Washington National Opera’s staging of Peter Grimes freshly relevant in the age of A.I.G.
Many an uncomfortable lesson about human nature lies within Benjamin Britten’s 1945 operatic masterpiece, Peter Grimes, a tale of small-mindedness, conclusion-jumping and rapid swells of populist outrage in a seaside village. Those multi-layered messages seemed even more relevant than usual at the Kennedy Center on Saturday, the opening night for Washington National Opera’s striking production, coming as it did after such an emotional week in our own world.
Consider the end of Act 2, when the villagers are so aroused by suspicions “sweeping furious thro’ the land” that they march off to confront the outsider Grimes, singing about how they “shall strike and strike to kill.” They don’t have all the details about this strange fisherman and his supposed crimes, and they certainly haven’t considered the ramifications of mob justice. But they’re not about to stop and think now.
It was hard to watch that scene on Saturday without being reminded of the righteous indignation over A.I.G. bonuses “sweeping furious” through Congress, the pundit-ocracy and the masses, not to mention the smattering of deadly threats. Any number of other recent outbreaks of knee-jerk, cable-TV-flamed behaviour in our society came to mind as well.
The impulse to judge quickly and harshly is one of the biggest issues in Peter Grimes, a brilliant fusion of music and theater that holds up an unflattering mirror to all of us. In it can be seen the ugly power of gossip, a power as destructive as the sea that periodically threatens the opera’s villagers; the cruel price of hypocrisy; the misuse of religious zeal; the dangerous policy of insisting that everything is black or white.
Perhaps the most extraordinary aspect about this work – outside of Britten’s stunning, endlessly imaginative, penetrating music – is ...
that it can’t be viewed from only one side. It doesn’t support cut-and-dried conclusions. We are forced to think long and deeply about nearly every person in the cast, nearly every event that transpires.
The character of Grimes is unsettling. He’s creepy, violent, maybe even sadistic. Two boy apprentices die while working for him, and he cannot really escape blame in either case. Yet, something fundamentally decent, or at least hopeful and even poetic, in Grimes nonetheless draws the love of Ellen, the local schoolmarm, and the sympathy of Balstrode, an old sea captain -- the only two townsfolk who resist the scornful majority. That Grimes must lose his own life before we can learn his whole story or see far enough into his heart is what gives the opera its affecting tragedy.
In the Washington staging (the production if from Santa Fe Opera), director Paul Curran taps into that tragedy with brilliant results, aided every step of the way by Robert Innes Hopkin’s sets and costumes and the wonderfully atmospheric lighting of Rick Fisher.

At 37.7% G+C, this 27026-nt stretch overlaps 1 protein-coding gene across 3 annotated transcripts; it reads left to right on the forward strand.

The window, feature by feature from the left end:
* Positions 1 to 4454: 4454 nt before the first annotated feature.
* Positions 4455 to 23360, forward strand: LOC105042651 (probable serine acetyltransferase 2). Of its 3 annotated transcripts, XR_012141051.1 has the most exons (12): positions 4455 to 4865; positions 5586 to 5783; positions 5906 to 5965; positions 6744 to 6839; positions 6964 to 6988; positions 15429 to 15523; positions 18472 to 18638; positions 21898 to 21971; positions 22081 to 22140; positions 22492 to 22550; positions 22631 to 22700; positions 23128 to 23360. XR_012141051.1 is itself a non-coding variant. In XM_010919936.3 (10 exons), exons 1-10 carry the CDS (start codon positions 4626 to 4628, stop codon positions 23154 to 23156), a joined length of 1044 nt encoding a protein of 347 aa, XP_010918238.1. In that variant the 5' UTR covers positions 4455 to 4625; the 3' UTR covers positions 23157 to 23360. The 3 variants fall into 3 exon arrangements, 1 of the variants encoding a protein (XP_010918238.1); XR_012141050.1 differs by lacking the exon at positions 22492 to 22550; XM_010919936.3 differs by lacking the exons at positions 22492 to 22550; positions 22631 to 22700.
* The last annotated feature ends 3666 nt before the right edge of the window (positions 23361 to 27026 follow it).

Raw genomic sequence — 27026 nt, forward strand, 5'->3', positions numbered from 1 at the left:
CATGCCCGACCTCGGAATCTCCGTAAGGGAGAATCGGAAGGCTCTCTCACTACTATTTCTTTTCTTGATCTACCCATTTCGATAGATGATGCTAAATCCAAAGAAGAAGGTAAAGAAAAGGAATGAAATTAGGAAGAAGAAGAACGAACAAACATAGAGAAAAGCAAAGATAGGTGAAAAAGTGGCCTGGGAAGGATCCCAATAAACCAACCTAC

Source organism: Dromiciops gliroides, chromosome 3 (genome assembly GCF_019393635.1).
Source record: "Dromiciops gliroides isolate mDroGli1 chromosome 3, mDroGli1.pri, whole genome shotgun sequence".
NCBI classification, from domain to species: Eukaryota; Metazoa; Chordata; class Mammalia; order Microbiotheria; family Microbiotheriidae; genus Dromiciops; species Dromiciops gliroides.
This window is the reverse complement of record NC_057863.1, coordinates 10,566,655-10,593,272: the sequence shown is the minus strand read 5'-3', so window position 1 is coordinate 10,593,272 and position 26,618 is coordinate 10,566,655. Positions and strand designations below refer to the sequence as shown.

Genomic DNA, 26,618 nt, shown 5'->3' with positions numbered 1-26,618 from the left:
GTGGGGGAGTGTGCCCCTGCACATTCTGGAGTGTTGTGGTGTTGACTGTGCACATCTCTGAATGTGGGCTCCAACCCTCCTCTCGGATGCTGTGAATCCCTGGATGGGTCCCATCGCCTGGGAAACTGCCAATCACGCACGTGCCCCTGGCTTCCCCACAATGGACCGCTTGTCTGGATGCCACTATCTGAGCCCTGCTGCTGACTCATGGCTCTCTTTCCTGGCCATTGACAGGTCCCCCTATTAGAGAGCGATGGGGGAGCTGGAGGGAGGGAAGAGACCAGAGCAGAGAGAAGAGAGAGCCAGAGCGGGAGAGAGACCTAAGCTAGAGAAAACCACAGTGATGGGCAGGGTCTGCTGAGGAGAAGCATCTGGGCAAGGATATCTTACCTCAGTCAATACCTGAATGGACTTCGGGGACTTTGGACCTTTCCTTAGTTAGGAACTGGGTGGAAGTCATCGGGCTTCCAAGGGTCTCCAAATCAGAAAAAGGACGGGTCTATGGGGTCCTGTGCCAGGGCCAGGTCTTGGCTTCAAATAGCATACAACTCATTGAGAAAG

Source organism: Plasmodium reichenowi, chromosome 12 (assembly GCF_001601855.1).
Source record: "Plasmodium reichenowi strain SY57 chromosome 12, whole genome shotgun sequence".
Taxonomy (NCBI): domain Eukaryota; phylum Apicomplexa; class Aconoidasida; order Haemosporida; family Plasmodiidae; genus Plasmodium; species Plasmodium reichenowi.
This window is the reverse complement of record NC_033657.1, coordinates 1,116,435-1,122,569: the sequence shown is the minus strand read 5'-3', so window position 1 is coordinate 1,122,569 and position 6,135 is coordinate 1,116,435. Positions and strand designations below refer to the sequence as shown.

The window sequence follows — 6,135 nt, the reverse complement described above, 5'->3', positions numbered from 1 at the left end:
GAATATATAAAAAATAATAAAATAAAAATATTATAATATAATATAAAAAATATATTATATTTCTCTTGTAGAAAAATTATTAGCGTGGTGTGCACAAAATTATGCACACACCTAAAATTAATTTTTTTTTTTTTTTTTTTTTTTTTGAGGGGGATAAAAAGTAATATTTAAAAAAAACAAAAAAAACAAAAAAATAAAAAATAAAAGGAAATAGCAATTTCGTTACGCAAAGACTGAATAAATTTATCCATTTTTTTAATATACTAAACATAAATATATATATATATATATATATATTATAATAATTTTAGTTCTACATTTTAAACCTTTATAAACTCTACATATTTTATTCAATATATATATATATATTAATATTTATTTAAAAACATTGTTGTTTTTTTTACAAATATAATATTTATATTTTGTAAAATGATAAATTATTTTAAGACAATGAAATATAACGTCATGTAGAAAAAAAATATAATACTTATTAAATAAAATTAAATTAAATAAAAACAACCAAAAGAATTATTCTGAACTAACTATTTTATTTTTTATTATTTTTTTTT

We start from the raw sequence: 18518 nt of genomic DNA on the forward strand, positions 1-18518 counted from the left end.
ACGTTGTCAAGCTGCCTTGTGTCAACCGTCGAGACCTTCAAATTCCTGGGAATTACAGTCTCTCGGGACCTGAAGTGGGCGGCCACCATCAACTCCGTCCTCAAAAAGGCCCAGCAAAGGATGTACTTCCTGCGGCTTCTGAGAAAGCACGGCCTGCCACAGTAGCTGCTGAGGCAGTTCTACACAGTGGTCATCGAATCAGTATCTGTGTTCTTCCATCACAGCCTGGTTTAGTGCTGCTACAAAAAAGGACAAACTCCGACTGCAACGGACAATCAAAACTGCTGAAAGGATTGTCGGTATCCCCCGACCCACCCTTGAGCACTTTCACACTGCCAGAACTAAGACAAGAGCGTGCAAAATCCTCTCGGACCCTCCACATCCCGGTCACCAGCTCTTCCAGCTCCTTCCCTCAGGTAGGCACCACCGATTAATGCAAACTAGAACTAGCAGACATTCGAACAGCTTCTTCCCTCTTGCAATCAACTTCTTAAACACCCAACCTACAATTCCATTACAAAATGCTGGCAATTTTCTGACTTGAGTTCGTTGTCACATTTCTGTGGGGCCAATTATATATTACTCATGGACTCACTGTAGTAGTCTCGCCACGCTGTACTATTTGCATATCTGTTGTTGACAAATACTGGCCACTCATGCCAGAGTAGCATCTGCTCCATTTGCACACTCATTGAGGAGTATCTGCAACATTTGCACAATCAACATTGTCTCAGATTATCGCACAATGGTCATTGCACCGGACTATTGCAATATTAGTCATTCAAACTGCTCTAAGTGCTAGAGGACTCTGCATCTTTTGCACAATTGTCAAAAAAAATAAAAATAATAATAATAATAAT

The opera, inspired by George Crabbe’s 1810 narrative poem "The Borough" (Montagu Slater fashioned the vivid libretto), has been set here in the 1940s, playing up the contemporary feeling of the issues involved. The few colorless buildings that flank the stage create a suitably one-sided, claustrophobic atmosphere. At one point, those edifices close in on Ellen when she tries to defy the prevailing wind of public opinion, underlining her isolation. In another telling bit of theatricality, the village structures are shaken off their very foundations by angry shouts of the Grimes-hating crowd. It all adds up to a gripping night at the opera.
On Saturday, the cast proved uniformly impressive. Christopher Ventris conveyed the complexity and contradictions of Grimes with great insight. He’s a true singing actor. He made the most of the challenging, unaccompanied monologue in Act 3, when the hunted, haunted Grimes unleashes a stream of conscious and subconscious thoughts. The sight of Ventris, sitting on his knees rocking back and forth, as if still out on the impenetrable waves, lingered in the memory. The tenor encountered a few troubled top notes along the way, and he did not produce a particularly rich gradation of tone coloring, but his voice had an appealing directness and his every phrase produced communicative results.
As Ellen, Patricia Racette used her warm, clear, flexible soprano and astute acting skills to capture the character’s mix of certitude and qualms. Her exquisitely shaded performance yielded touching results. Alan Held, as Balstrode, sang vibrantly, and his acting was finely detailed.
Fleshing out the supporting roles with a good deal of colorful vocal and theatrical flourish were: Keith Phares (Ned Keene), Myrna Paris (Mrs. Sedley), Robert Baker (Rev. Adams), David Cangelosi (Boles), Ann McMahon Quintero (Auntie), Daniel Okulitch (Swallow) and John Marcus Bindel (Hobson). Two of the company’s young artists, Micaela Oeste and Emily Albrink, revealed sparkling soprano voices as the Nieces. Alexander Lange, in the voiceless role of Grimes’ latest, doomed apprentice, did a persuasive job.
The choral part in Peter Grimes is essential to the musical and dramatic foundation, and the Washington choristers, prepared by Steven Gathman, rose potently to the occasion. The orchestra produced the score’s prismatic tapestry handsomely. Conductor Ilan Volkov missed some opportunities for subtlety, and he could have allowed more breathing room for the most stirring passages of the music. But this was, nonetheless, a strongly committed effort that complemented the intensity onstage and helped to honor the beauty and grit of a profound, timeless opera.
Performances continue through April 4.
PHOTOS COURTESY OF WASHINGTON NATIONAL OPERA (Karin Cooper, photographer)